Friday, April 3, 2009

The changing face of the trainer

I was recently reading Jay Cross's article on the Chief Learning Officer on Getting Rid of the Training Department, followed by his post on New Roles for former trainers.

The following quote summarizes the whole thing quite nicely:

When my colleagues and I advocate cutting back on workshops and classes, we don’t suggest firing the instructors. Rather, we recommend redeploying them as connectors, wiki gardeners, internal publicists, news anchors, and performance consultants.


I agree that training, old style training, is mostly dead. Old style training was based on the fact that all learners come in with the same basic knowledge. This may still be true when new products are deployed and people need training on those new products, however most types of training that I've seen have been more along the lines of boutique-style-training (I think I invented the term a few years back when I started as a formal trainer).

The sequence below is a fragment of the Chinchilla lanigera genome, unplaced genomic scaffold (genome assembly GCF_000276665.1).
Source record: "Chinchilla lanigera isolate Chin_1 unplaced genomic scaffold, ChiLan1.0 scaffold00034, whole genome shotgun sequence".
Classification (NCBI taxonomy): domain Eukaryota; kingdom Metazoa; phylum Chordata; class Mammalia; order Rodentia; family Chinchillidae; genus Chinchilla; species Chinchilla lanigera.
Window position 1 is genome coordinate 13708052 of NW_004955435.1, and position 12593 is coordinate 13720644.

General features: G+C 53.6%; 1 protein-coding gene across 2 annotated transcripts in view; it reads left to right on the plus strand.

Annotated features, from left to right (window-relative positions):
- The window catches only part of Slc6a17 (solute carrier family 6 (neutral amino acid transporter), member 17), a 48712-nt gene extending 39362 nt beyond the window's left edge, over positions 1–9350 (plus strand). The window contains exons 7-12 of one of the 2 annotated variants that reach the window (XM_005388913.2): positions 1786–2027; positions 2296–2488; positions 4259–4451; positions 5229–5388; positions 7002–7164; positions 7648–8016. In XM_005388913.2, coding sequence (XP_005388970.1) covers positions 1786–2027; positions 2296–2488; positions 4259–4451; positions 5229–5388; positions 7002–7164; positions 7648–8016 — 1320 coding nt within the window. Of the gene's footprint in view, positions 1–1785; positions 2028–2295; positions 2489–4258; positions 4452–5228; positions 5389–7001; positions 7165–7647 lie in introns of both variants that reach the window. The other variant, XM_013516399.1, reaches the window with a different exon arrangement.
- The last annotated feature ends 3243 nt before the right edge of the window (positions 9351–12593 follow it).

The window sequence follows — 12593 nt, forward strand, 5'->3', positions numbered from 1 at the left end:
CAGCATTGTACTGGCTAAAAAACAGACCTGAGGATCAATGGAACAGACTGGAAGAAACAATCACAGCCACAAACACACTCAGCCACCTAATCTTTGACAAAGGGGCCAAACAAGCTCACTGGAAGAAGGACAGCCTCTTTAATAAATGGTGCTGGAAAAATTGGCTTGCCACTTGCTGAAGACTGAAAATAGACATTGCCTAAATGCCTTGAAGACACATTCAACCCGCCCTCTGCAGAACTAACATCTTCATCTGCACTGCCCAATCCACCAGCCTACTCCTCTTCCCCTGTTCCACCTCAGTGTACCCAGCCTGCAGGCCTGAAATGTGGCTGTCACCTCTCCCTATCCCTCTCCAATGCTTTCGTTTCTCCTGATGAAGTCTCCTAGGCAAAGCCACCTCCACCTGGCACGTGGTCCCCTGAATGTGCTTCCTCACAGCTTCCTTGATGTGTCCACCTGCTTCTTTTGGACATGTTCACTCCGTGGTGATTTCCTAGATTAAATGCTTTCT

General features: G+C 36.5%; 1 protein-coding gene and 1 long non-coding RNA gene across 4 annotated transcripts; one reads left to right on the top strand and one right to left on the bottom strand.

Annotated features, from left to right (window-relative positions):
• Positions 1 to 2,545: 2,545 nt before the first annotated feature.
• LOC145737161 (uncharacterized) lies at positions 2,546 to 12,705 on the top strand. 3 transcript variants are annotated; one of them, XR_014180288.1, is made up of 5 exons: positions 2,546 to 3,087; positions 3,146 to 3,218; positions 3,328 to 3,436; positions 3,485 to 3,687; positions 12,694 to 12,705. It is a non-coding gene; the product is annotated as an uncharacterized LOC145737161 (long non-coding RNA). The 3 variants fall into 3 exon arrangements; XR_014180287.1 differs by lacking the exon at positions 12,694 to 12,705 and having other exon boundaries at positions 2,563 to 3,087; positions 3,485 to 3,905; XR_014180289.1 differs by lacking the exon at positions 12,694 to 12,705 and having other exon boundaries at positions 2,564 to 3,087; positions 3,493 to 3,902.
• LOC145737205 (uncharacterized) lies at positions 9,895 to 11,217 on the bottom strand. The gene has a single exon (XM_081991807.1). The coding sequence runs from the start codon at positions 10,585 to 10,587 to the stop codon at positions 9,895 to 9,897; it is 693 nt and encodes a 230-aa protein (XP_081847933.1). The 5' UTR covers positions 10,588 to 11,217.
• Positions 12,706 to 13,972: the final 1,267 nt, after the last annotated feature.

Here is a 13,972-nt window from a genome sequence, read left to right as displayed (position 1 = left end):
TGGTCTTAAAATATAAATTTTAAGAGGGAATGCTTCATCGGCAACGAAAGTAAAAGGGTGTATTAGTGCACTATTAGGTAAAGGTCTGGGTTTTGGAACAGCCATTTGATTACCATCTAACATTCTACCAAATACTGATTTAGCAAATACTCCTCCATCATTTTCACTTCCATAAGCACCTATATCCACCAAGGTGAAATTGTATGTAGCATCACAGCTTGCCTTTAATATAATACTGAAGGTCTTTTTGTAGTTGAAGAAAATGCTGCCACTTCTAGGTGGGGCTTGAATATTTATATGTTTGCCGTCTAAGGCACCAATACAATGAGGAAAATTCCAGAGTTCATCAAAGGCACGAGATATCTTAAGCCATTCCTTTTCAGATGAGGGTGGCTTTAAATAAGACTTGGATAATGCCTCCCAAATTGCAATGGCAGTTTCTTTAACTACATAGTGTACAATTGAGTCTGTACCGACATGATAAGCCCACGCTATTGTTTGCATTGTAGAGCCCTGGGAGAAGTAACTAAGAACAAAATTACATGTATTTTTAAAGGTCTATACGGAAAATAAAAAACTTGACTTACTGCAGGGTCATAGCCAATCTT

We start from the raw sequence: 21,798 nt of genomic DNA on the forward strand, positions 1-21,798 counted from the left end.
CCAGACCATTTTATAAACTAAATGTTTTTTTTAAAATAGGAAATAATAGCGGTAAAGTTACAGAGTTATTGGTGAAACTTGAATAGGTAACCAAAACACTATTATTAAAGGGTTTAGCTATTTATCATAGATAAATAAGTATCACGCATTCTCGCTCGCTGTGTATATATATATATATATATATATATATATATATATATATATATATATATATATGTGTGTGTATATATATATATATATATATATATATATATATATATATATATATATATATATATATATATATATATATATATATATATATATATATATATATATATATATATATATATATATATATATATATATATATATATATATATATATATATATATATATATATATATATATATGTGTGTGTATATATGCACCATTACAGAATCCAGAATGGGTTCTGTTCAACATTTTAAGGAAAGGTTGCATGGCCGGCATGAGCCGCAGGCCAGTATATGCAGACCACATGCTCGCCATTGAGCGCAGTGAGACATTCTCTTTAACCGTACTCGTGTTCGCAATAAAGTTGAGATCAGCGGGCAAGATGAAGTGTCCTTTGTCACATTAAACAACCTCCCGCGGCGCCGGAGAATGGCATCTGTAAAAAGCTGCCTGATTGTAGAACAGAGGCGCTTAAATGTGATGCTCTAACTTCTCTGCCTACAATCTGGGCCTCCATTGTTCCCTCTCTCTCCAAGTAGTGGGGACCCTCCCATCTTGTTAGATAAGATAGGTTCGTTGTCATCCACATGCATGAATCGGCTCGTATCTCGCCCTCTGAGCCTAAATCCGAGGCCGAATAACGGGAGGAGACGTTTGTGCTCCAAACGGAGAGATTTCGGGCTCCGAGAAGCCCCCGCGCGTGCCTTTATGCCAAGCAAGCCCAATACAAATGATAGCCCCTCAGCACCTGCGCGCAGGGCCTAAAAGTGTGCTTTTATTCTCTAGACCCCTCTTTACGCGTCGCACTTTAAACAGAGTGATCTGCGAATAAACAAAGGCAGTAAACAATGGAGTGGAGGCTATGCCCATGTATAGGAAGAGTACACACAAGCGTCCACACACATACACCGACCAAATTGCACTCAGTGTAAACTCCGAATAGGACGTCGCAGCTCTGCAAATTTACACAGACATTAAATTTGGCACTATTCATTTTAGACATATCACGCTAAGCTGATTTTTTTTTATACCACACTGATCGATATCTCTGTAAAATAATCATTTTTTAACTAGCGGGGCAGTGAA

Most people don't start from point A in their knowledge of subject X. Some people are more advanced, and some are at the beginning. One size fits all training doesn't cut it. In addition, in a work environment, people seek training in order to accomplish a task, for example someone wants to learn Access or Filemaker (or Bento) to be able to streamline some process in their department.

In my line of work I've also become an (informal) social media consultant. A lot of people are curious because their heard twitter-this, or Ning-that, but they don't know much about the topic and what it can do for them. In other cases people have a need for a solution but don't know how to tackle it. Training is one aspect of it, but if you don't know you need training in X, how will you seek help?

What do you think?

Shall we change our titles from Trainers to Personal Learning Consultants? :-)
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